Second, the rye 20/800 cDNA library was differentially screened with both a 183-bp EcoRI-PstI fragment of Rep14 (encoding a putative chloroplast transit peptide) and a 430-bp PstI-XhoI fragment. Eight plaques showing a specific hybridization signal with the 183-bp fragment were selected, purified, and analyzed by terminal sequencing. This revealed that five clones were identical and that only these clones showed a significant homology with the chloroplast signal peptide. One of these, Rep13 was sequenced, and the deduced protein sequence is presented in Figure Figure1.1. This Rep13 gene was found to encode the rye ortholog of Bcor14b, Wcor14a, and Wcor14b (Crosatti et al., 1999; Tsvetanov et al., 2000).

Finally, PCR was used to search for other wheat genes containing the putative chloroplast transit peptide. Poly(A+) RNA was isolated from 2-d cold-acclimated wheat cv Fredrick as described (Danyluk and Sarhan, 1990) and reverse transcribed with the first strand cDNA synthesis kit from Roche Molecular Biochemicals (Summerville, NJ) using the primer 5′-GGCCAAGCTTATCGATCC(T)17-3′. PCR was performed using Taq DNA polymerase (Amersham Pharmacia Biotech, Uppsala) with the following primers: 5′-GATGGCTTCTTCTTCCGTGCTGCTCG-3′ and 5′-GGCCAAGCTTATCGATCC-3′. The PCR products were cloned into the pSTBlue-1 vector (Novagen, Madison, WI) using the Perfect Blunt Cloning kit (Novagen). Twenty-seven clones with inserts were sequenced with the dye terminator sequencing kit (Beckman Coulter, Inc., Fullerton, CA) and run on a Beckman CEQ 2000 sequencer. Sequencing revealed that 19 of them showed identities with Wcor14a and Wcor14b, two were identical to Wcs19, and six were false positives and did not show any homology with the transit peptide. Clones identical to Wcor14a and similar to Wcor14b were sequenced. Their deduced protein sequences are presented in Figure Figure11 under the names of WCOR14a and WCOR14c. This WCOR14c polypeptide differs from WCOR14b (Tsvetanov et al., 2000) by six mismatches and does not contain the one-nucleotide deletion that causes a frame shift mutation in the protein coding sequence.

In our second strategy, the nucleotide and the amino acid sequences of isolated genes were subdivided into three segments (Fig. (Fig.1)1) and used to search the National Center for Biotechnology Information non-redundant, EST, and high-throughput genomic sequence databases with different BLAST programs (Altschul et al., 1997). Sequences of genes or ESTs showing high scores were downloaded and analyzed in more detail. In the case of ESTs, several identical but overlapping ESTs were used to generate a more complete sequence for analysis.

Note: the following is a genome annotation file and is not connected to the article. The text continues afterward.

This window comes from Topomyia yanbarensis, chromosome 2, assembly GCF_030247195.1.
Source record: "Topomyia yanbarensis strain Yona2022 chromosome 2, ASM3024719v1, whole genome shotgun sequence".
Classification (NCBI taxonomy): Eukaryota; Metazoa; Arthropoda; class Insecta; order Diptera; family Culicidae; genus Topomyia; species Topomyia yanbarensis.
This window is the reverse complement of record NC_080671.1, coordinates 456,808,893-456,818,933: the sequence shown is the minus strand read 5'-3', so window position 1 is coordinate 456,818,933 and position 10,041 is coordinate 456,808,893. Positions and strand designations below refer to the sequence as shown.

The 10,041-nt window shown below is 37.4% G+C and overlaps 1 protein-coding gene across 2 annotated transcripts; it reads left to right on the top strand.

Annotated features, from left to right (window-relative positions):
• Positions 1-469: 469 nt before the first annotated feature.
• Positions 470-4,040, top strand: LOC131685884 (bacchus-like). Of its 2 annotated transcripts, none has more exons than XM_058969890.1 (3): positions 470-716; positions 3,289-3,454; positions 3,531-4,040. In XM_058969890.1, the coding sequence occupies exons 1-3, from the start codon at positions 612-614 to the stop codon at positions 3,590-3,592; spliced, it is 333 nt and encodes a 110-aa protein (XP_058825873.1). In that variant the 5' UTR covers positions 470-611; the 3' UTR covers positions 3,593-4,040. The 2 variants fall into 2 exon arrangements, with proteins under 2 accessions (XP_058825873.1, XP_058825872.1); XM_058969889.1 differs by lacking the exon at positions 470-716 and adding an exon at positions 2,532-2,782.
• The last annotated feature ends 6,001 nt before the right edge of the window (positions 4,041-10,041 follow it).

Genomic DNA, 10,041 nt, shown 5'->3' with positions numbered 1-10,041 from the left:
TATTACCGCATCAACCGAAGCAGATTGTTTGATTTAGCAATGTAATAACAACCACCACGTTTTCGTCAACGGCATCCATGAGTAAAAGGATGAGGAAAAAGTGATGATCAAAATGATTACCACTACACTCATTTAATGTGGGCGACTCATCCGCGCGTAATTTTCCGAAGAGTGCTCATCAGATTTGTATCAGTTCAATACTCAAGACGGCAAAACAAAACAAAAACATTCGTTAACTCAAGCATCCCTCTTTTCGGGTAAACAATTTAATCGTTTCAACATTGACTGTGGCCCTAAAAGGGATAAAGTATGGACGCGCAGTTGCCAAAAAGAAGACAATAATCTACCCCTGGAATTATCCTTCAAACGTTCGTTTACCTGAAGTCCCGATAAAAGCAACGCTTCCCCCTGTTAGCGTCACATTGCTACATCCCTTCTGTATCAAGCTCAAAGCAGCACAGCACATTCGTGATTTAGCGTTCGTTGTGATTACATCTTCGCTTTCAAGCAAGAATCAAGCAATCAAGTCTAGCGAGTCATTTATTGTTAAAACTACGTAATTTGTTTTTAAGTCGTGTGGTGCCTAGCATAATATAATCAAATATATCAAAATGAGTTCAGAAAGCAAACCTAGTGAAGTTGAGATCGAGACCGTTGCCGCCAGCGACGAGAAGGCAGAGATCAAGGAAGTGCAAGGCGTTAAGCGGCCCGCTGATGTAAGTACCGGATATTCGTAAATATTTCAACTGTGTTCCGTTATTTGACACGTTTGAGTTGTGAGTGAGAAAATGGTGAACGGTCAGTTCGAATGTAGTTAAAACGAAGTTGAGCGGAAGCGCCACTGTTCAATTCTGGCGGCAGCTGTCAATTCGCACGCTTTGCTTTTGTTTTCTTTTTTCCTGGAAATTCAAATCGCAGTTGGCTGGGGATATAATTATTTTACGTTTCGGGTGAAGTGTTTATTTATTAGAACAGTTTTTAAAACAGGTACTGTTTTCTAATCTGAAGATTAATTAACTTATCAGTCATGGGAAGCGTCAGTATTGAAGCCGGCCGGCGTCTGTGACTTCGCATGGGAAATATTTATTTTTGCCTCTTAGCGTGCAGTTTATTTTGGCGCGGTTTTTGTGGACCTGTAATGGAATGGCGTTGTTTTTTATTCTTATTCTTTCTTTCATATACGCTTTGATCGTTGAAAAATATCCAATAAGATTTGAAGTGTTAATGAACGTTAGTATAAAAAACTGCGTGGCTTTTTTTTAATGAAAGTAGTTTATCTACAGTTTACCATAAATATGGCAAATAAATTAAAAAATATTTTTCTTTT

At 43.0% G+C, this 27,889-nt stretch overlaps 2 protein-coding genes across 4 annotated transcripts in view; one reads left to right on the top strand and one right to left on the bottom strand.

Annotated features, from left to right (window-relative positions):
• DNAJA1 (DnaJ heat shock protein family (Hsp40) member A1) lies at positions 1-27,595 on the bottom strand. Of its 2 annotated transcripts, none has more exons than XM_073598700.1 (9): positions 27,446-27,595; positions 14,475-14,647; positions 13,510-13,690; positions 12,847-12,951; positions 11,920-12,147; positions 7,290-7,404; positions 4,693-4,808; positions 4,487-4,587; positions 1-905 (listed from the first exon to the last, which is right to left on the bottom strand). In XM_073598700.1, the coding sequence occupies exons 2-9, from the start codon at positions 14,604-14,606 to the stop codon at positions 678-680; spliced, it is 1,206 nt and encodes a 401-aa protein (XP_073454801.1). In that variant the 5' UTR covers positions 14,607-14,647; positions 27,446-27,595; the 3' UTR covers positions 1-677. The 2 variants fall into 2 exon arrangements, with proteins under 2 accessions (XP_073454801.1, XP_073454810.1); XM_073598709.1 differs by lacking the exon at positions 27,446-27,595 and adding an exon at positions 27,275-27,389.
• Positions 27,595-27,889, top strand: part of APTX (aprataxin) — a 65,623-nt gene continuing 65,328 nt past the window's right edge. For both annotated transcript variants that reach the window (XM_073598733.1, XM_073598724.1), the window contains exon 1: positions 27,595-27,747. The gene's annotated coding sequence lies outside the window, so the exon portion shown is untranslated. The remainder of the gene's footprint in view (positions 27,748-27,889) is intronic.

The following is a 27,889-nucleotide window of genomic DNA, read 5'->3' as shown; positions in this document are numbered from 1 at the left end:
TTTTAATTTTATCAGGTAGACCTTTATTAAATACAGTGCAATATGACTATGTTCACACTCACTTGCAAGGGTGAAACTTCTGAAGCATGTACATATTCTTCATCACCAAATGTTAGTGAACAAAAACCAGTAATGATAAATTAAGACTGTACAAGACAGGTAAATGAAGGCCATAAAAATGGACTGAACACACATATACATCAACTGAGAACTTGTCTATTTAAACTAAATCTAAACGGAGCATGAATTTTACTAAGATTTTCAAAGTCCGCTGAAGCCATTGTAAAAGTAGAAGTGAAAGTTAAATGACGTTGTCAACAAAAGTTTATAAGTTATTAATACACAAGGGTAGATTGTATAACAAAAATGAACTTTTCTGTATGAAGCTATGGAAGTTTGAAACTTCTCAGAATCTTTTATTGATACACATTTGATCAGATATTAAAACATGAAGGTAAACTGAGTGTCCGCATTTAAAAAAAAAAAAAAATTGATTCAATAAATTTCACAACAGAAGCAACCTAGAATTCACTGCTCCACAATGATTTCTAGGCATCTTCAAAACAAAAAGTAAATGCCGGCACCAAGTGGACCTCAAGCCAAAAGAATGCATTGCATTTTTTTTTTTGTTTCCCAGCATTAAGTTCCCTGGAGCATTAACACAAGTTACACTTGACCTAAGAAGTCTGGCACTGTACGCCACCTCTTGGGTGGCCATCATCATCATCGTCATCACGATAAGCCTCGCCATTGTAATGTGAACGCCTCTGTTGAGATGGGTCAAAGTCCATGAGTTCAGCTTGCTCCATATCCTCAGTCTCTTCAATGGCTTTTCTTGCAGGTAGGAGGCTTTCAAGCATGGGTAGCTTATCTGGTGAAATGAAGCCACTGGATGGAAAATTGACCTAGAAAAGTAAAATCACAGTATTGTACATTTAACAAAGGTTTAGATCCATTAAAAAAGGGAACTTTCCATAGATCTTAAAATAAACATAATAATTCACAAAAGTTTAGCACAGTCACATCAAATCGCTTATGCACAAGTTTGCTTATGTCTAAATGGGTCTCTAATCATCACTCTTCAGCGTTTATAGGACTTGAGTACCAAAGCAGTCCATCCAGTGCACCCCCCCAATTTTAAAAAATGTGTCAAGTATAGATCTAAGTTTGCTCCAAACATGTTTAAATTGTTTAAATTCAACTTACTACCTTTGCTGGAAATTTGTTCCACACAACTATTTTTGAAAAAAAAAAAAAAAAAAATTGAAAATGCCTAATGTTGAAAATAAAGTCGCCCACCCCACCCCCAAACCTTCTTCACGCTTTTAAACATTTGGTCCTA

Sequence analysis was done at sites such as the Canadian Bioinformatics Resource (http://www.cbr.nrc.ca/), Biology Workbench (http://workbench.sdsc.edu/), and Expasy (http://www.expasy.ch/). Alignment tools used were ClustalW from BCM launcher analyses service (Baylor College of Medicine search launcher; http://searchlauncher.bcm.tmc.edu) and Gap (http://www.cbr.nrc.ca/); programs for predicting subcellular localization were TargetP (Emanuelson et al., 2000), Predotar (http://www.inra.fr/internet/produits/predotar), ChloroP (Emanuelson et al., 1999), and Mitoprot (Claros and Vincens, 1996); and programs for analyzing secondary and tertiary structures were PELE (http://workbench.sdsc.edu/) and Multicoil (Wolf et al., 1997). Northern- and Southern-blot analyses were done as described previously (Limin et al., 1997; NDong et al., 1997).

Production and Purification of WCS19 Antibodies

The Wcs19 cDNA was digested with MboI and subcloned into the BamHI site of pTrcHisC (Invitrogen, Carlsbad, CA). The clone with the correct orientation was used to express Wcs19 as a N-terminal His-tagged fusion product in E. coli. The WCS19 protein was purified by affinity chromatography on a His-Bind resin (Novagen) and then separated on a 12% (w/v) SDS-polyacrylamide gel. The expressed protein was excised and electroeluted for 3 h. Immune serum from rabbits injected with the WCS19 protein was found to cross-react with bacterial proteins. As a first step in purifying the specific WCS19 antibodies, the immune serum was first depleted of these cross-reacting antibodies. For this purpose, proteins from non-transformed bacteria eluting in the wash buffer (His-bind manual, Novagen) were concentrated using Centricon 10 (Amicon Inc., Beverly, MA), dialyzed against 120 mm HEPES (pH 7.5), and coupled at a concentration of 2 mg mL−1 with Affi-gel-10 beads in the presence of 80 mm CaCl2 (Bio-Rad manual, Hercules, CA). The immune serum was passed repeatedly on this column until monitoring showed no cross-reaction with bacterial proteins. The resulting immune serum was further purified on an affinity column containing Affi-gel-10 beads that were previously coupled to the WCS19 protein at a concentration of 2 mg mL−1 in the presence of 80 mm CaCl2. Specific anti-WCS19 antibodies were eluted with 0.1 m Gly (pH 2.5) and neutralized immediately with 1 m KPO4 (pH 8.0), concentrated using a Centricon 10 (Amicon Inc.), and frozen.